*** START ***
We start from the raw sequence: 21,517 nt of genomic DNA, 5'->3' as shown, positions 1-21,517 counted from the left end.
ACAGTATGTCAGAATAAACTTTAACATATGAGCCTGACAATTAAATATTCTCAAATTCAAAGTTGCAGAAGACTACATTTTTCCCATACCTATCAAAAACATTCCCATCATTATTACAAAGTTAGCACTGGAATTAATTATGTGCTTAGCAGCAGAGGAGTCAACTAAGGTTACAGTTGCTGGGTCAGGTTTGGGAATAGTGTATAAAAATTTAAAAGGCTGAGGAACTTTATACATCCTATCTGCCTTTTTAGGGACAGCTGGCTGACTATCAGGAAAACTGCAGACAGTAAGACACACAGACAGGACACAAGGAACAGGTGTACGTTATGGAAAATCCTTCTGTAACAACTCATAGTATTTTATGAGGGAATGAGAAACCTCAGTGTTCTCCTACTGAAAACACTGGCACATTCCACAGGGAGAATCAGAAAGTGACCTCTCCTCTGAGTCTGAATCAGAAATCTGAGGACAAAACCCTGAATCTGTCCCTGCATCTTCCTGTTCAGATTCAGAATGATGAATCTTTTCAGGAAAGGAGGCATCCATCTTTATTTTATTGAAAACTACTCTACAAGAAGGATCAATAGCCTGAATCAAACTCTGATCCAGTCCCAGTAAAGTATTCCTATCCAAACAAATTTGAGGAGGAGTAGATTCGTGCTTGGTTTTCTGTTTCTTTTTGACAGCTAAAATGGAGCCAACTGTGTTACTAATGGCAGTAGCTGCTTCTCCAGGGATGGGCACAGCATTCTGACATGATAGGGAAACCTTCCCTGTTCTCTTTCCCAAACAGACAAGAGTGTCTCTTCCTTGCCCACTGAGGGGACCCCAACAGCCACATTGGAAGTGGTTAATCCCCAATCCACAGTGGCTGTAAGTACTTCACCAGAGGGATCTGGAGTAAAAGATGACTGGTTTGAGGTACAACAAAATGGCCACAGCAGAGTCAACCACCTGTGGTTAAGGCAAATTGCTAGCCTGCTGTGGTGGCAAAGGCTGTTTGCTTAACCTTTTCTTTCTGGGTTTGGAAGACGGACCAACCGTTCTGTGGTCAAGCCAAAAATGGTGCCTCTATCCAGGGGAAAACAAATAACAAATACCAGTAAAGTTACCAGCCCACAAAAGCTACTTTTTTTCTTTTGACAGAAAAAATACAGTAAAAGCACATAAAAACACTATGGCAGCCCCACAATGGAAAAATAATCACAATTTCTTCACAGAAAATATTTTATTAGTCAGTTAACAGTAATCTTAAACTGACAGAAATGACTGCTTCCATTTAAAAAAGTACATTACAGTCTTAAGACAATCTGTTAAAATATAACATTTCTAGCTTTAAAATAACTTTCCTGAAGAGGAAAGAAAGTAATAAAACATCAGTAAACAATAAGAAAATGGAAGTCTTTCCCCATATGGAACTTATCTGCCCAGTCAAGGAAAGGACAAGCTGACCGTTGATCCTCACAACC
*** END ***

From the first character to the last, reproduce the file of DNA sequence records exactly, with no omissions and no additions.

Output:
We start from the raw sequence: 21,517 nt of genomic DNA, 5'->3' as shown, positions 1-21,517 counted from the left end.
ACAGTATGTCAGAATAAACTTTAACATATGAGCCTGACAATTAAATATTCTCAAATTCAAAGTTGCAGAAGACTACATTTTTCCCATACCTATCAAAAACATTCCCATCATTATTACAAAGTTAGCACTGGAATTAATTATGTGCTTAGCAGCAGAGGAGTCAACTAAGGTTACAGTTGCTGGGTCAGGTTTGGGAATAGTGTATAAAAATTTAAAAGGCTGAGGAACTTTATACATCCTATCTGCCTTTTTAGGGACAGCTGGCTGACTATCAGGAAAACTGCAGACAGTAAGACACACAGACAGGACACAAGGAACAGGTGTACGTTATGGAAAATCCTTCTGTAACAACTCATAGTATTTTATGAGGGAATGAGAAACCTCAGTGTTCTCCTACTGAAAACACTGGCACATTCCACAGGGAGAATCAGAAAGTGACCTCTCCTCTGAGTCTGAATCAGAAATCTGAGGACAAAACCCTGAATCTGTCCCTGCATCTTCCTGTTCAGATTCAGAATGATGAATCTTTTCAGGAAAGGAGGCATCCATCTTTATTTTATTGAAAACTACTCTACAAGAAGGATCAATAGCCTGAATCAAACTCTGATCCAGTCCCAGTAAAGTATTCCTATCCAAACAAATTTGAGGAGGAGTAGATTCGTGCTTGGTTTTCTGTTTCTTTTTGACAGCTAAAATGGAGCCAACTGTGTTACTAATGGCAGTAGCTGCTTCTCCAGGGATGGGCACAGCATTCTGACATGATAGGGAAACCTTCCCTGTTCTCTTTCCCAAACAGACAAGAGTGTCTCTTCCTTGCCCACTGAGGGGACCCCAACAGCCACATTGGAAGTGGTTAATCCCCAATCCACAGTGGCTGTAAGTACTTCACCAGAGGGATCTGGAGTAAAAGATGACTGGTTTGAGGTACAACAAAATGGCCACAGCAGAGTCAACCACCTGTGGTTAAGGCAAATTGCTAGCCTGCTGTGGTGGCAAAGGCTGTTTGCTTAACCTTTTCTTTCTGGGTTTGGAAGACGGACCAACCGTTCTGTGGTCAAGCCAAAAATGGTGCCTCTATCCAGGGGAAAACAAATAACAAATACCAGTAAAGTTACCAGCCCACAAAAGCTACTTTTTTTCTTTTGACAGAAAAAATACAGTAAAAGCACATAAAAACACTATGGCAGCCCCACAATGGAAAAATAATCACAATTTCTTCACAGAAAATATTTTATTAGTCAGTTAACAGTAATCTTAAACTGACAGAAATGACTGCTTCCATTTAAAAAAGTACATTACAGTCTTAAGACAATCTGTTAAAATATAACATTTCTAGCTTTAAAATAACTTTCCTGAAGAGGAAAGAAAGTAATAAAACATCAGTAAACAATAAGAAAATGGAAGTCTTTCCCCATATGGAACTTATCTGCCCAGTCAAGGAAAGGACAAGCTGACCGTTGATCCTCACAACC